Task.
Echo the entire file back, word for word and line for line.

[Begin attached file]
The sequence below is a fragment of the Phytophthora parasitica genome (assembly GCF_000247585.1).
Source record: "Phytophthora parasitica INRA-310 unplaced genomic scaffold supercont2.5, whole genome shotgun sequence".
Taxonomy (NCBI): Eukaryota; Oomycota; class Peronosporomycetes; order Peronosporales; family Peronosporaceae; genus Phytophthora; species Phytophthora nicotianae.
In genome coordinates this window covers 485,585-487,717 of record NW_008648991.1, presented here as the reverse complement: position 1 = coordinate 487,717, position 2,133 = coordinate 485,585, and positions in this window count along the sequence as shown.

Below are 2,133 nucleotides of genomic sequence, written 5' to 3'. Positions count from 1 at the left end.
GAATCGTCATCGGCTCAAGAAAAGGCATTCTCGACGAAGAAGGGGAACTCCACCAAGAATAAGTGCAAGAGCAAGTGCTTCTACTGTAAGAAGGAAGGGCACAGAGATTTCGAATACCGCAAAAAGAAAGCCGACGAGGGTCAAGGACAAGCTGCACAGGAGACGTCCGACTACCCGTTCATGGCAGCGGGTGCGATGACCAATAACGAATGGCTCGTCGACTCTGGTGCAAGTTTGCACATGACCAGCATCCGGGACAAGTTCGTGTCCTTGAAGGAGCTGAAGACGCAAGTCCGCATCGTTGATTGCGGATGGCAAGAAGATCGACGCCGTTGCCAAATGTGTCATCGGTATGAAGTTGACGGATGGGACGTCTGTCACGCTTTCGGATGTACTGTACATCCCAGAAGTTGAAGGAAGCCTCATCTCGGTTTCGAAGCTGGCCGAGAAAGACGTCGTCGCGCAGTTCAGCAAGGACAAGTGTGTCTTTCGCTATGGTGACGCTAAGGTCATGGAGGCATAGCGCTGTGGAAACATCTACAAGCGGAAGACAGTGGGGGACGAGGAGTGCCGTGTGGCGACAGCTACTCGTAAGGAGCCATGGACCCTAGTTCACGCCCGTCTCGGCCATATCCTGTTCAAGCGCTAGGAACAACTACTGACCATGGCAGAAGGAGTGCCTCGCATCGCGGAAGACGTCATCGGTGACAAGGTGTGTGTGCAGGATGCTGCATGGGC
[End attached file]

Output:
The sequence below is a fragment of the Phytophthora parasitica genome (assembly GCF_000247585.1).
Source record: "Phytophthora parasitica INRA-310 unplaced genomic scaffold supercont2.5, whole genome shotgun sequence".
Taxonomy (NCBI): Eukaryota; Oomycota; class Peronosporomycetes; order Peronosporales; family Peronosporaceae; genus Phytophthora; species Phytophthora nicotianae.
In genome coordinates this window covers 485,585-487,717 of record NW_008648991.1, presented here as the reverse complement: position 1 = coordinate 487,717, position 2,133 = coordinate 485,585, and positions in this window count along the sequence as shown.

Below are 2,133 nucleotides of genomic sequence, written 5' to 3'. Positions count from 1 at the left end.
GAATCGTCATCGGCTCAAGAAAAGGCATTCTCGACGAAGAAGGGGAACTCCACCAAGAATAAGTGCAAGAGCAAGTGCTTCTACTGTAAGAAGGAAGGGCACAGAGATTTCGAATACCGCAAAAAGAAAGCCGACGAGGGTCAAGGACAAGCTGCACAGGAGACGTCCGACTACCCGTTCATGGCAGCGGGTGCGATGACCAATAACGAATGGCTCGTCGACTCTGGTGCAAGTTTGCACATGACCAGCATCCGGGACAAGTTCGTGTCCTTGAAGGAGCTGAAGACGCAAGTCCGCATCGTTGATTGCGGATGGCAAGAAGATCGACGCCGTTGCCAAATGTGTCATCGGTATGAAGTTGACGGATGGGACGTCTGTCACGCTTTCGGATGTACTGTACATCCCAGAAGTTGAAGGAAGCCTCATCTCGGTTTCGAAGCTGGCCGAGAAAGACGTCGTCGCGCAGTTCAGCAAGGACAAGTGTGTCTTTCGCTATGGTGACGCTAAGGTCATGGAGGCATAGCGCTGTGGAAACATCTACAAGCGGAAGACAGTGGGGGACGAGGAGTGCCGTGTGGCGACAGCTACTCGTAAGGAGCCATGGACCCTAGTTCACGCCCGTCTCGGCCATATCCTGTTCAAGCGCTAGGAACAACTACTGACCATGGCAGAAGGAGTGCCTCGCATCGCGGAAGACGTCATCGGTGACAAGGTGTGTGTGCAGGATGCTGCATGGGC